It’s never too early, or too late, to teach children about the beauty of the natural world. One of the best ways to encourage a kid’s inherent curiosity and interest in nature is by growing a garden together. Giving children the opportunity to grow and harvest their own food has all kinds of benefits, from improving academic results (talk about a great way to learn about plant science!) to improving their overall health and well-being. Plus, this is such a fun activity to do as a family.

5. Enroll in a summer camp

The sky’s the limit when it comes to summer camps. Is your child interested in science, horses, making movies, art, writing, math, music, or any number of other activities? Enroll them in a summer camp that aligns with their interests. If they’re not sure what they’re interested in or they’d prefer something a little less specialized, there are dozens of traditional camps out there to pick from—ones where kids can do water sports, land sports, arts and crafts, performing arts, and other broad-based activities. No matter which type you choose, sleepaway camp is always a great way for kids to explore, make new friends, enjoy a little independence, and have fun.

6. Volunteer and be an active citizen

It’s crucial to instill a sense of civic duty and gratitude in your child, and there’s no better way to do this than through volunteering. Getting involved in their community helps kids to understand that their world extends far beyond what they see and know, and to appreciate what they have. Pick a cause that your family holds dear and sign up for a few volunteer slots this summer—not only will you be teaching your kids an important lesson, but you’ll truly be making a difference together.

 

FREE St. Patrick’s Day Wordsearch

Spring is here, with St Patricks Day!

Add a little fun into some St. Patrick’s day learning with this word search. You can find more challenging and creative educational activities at Education.com. The site was built with the contributions of thousands of teachers, and they have FREE activities for kids from preschool through 6th grade–activities that help them succeed in science, math, reading, writing, and social studies.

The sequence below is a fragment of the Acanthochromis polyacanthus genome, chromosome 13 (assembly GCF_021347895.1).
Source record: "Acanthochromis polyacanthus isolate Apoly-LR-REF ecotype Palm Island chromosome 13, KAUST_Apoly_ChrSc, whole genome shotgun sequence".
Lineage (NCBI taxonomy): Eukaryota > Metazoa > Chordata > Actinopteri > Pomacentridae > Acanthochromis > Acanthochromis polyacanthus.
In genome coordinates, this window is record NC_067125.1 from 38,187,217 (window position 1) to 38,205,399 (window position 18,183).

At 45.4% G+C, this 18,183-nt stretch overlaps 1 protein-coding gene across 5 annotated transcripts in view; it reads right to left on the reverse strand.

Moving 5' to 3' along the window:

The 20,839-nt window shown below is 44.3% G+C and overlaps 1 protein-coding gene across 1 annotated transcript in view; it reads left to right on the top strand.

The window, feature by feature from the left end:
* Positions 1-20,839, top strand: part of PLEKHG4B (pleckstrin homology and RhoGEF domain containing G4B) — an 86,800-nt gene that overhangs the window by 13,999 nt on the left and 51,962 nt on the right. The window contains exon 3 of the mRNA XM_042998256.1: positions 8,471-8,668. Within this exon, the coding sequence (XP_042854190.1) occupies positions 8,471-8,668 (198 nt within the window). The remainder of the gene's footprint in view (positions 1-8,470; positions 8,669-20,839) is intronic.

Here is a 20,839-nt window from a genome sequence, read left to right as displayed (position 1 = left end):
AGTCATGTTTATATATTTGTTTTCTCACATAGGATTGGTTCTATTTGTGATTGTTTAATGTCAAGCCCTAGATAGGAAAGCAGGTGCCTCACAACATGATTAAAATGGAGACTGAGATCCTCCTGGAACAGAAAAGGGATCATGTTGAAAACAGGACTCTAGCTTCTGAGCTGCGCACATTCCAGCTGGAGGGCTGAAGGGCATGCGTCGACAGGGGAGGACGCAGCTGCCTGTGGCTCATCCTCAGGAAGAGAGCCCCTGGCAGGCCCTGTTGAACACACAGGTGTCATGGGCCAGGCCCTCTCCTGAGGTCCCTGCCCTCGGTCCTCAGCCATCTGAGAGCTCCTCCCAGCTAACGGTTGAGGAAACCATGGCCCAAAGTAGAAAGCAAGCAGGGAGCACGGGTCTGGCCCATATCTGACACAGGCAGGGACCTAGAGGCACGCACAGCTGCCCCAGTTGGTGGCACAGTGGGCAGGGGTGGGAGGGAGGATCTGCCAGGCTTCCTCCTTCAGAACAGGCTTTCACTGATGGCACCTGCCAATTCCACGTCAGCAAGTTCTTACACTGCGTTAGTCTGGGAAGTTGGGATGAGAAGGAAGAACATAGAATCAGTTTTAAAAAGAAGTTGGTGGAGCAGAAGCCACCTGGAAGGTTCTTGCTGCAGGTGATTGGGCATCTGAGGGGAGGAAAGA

They teach with games, songs, worksheets, interactive exercises, hands-on activities, and more.

For example, Education.com let me use the printable word search below for this blog. Doing word searches helps kids with reading and writing skills, which are at the heart of learning–they apply to all other aspects of education whether that be understanding analytical math texts or practicing creative expression through poetry. Kids learn while they think they are just playing a game.

Check out Education.com for great resources for every age child, from helping kindergarteners create stories to geography challenges for sixth graders.

And no, they are not paying me to write this–it’s just a great site.

word_search_clover

word_search_clover_answers

Why I Care About Women’s Reproductive Rights

 

Young Teenage Girl Standing And Looking On Empty Picture Frame

My grandmother came to the United States from Ireland as a young woman in 1911. She was already married with five children, my mother two years into her future, when women got the right to vote in 1922. She worked her entire life and everything she worked for – her money, her home, her children, even her own body – was owned by her husband.

My mother was born in 1924. The youngest of six living children, she was expected to become a nurse so that she could care for her parents as they aged. Her older sister had taken the Nun option, so her choices were nurse, teacher, or wife. She ran away and married a young man in the Army Air Corps in the middle of World War II, and was promptly disowned by her family for a decade.